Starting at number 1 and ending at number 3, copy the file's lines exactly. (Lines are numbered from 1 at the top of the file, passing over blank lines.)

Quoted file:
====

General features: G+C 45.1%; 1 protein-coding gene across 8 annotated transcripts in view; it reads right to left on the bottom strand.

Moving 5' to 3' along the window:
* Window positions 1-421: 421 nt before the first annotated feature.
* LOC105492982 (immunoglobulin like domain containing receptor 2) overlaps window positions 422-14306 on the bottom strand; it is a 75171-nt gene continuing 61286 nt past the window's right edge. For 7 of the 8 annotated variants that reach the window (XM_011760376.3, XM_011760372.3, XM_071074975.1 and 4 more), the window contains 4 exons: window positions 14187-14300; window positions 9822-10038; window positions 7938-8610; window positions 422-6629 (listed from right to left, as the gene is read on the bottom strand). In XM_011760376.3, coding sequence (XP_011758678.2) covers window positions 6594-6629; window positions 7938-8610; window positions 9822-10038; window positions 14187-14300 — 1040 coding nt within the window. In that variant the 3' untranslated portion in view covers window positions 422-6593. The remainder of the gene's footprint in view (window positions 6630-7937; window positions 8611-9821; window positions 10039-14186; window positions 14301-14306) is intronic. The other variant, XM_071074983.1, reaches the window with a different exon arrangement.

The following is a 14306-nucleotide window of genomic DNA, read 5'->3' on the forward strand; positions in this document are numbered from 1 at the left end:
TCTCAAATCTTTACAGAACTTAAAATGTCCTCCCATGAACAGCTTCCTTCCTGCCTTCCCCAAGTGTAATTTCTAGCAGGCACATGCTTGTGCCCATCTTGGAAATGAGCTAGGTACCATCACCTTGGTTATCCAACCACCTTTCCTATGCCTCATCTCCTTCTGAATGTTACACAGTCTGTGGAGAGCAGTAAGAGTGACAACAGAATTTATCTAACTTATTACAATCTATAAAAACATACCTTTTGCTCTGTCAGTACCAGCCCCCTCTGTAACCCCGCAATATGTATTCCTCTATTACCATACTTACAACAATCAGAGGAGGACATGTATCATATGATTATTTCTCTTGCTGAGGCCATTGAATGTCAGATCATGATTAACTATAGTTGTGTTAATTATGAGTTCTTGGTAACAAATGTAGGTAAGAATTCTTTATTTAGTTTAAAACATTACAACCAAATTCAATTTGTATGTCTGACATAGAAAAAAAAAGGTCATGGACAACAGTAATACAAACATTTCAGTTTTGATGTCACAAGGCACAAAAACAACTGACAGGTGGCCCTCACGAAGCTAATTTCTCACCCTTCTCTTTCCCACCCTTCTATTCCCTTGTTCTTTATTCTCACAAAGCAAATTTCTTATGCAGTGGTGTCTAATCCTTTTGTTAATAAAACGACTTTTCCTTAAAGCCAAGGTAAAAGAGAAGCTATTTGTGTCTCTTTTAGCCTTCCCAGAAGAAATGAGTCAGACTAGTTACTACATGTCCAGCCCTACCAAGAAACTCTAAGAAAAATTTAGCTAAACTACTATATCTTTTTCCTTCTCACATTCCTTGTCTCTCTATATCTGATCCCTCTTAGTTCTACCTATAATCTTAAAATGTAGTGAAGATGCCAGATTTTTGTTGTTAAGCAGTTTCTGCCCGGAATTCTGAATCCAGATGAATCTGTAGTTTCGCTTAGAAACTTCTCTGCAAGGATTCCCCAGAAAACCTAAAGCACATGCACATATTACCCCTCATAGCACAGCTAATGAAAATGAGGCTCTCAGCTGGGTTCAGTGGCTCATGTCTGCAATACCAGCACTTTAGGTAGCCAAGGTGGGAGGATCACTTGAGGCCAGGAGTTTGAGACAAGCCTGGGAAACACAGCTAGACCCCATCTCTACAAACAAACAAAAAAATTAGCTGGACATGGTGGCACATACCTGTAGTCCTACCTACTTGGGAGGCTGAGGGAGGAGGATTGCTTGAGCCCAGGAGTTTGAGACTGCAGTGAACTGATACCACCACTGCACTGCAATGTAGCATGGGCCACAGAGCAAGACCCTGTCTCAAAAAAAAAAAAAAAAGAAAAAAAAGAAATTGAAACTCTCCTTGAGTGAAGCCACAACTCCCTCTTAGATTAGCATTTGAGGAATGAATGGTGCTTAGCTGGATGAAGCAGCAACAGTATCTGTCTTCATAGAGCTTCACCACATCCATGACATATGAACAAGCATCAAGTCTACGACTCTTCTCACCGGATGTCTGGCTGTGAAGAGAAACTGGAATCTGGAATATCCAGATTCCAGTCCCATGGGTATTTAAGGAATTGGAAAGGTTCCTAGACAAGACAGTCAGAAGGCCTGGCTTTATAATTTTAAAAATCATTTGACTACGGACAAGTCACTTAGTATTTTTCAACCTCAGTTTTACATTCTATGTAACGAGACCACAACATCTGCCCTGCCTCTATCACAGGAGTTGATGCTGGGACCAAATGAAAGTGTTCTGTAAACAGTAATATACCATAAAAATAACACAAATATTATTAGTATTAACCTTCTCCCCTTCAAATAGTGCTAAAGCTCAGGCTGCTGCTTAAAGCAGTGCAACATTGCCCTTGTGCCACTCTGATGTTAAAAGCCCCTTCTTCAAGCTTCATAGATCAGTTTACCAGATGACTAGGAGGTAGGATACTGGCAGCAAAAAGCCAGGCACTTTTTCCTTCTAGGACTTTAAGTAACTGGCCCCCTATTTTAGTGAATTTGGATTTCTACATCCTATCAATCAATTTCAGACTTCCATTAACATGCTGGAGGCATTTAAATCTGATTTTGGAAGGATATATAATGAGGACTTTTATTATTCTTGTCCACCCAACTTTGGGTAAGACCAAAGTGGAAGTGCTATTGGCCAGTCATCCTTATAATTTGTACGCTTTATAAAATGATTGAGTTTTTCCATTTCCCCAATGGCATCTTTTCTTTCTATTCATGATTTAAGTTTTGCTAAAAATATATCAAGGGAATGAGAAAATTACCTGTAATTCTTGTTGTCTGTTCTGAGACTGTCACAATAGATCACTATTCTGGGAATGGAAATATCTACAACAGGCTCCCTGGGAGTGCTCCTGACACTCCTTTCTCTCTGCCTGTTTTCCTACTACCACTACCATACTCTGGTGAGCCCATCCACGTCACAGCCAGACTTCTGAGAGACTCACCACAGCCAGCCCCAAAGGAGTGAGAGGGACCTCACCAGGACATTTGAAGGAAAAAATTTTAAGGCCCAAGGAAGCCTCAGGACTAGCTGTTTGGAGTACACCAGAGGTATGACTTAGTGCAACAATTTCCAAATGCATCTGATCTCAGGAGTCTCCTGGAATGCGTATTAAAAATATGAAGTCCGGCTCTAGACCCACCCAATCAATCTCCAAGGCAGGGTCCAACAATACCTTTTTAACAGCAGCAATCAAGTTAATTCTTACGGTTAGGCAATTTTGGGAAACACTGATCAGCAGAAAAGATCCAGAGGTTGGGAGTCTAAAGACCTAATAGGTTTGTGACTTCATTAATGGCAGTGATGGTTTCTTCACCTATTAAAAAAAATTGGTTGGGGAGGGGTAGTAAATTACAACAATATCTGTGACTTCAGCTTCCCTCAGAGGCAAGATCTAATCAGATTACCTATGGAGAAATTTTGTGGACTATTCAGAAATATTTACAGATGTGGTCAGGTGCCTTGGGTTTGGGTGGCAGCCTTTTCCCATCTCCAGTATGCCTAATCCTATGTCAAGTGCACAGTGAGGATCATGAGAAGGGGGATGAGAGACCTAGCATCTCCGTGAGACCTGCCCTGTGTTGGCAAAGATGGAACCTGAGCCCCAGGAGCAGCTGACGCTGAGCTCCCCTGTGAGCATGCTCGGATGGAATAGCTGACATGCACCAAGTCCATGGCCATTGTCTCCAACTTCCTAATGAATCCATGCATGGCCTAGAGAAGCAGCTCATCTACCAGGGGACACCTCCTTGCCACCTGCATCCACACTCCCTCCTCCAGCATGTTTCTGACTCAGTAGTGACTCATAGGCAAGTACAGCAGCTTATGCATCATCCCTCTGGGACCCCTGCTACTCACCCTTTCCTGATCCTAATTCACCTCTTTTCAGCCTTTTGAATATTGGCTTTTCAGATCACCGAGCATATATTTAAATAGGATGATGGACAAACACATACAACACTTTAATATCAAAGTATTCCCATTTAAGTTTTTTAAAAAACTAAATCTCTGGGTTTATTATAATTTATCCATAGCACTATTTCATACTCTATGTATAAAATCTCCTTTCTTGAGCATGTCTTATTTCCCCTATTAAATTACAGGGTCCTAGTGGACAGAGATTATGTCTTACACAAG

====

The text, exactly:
General features: G+C 45.1%; 1 protein-coding gene across 8 annotated transcripts in view; it reads right to left on the bottom strand.

Moving 5' to 3' along the window:
* Window positions 1-421: 421 nt before the first annotated feature.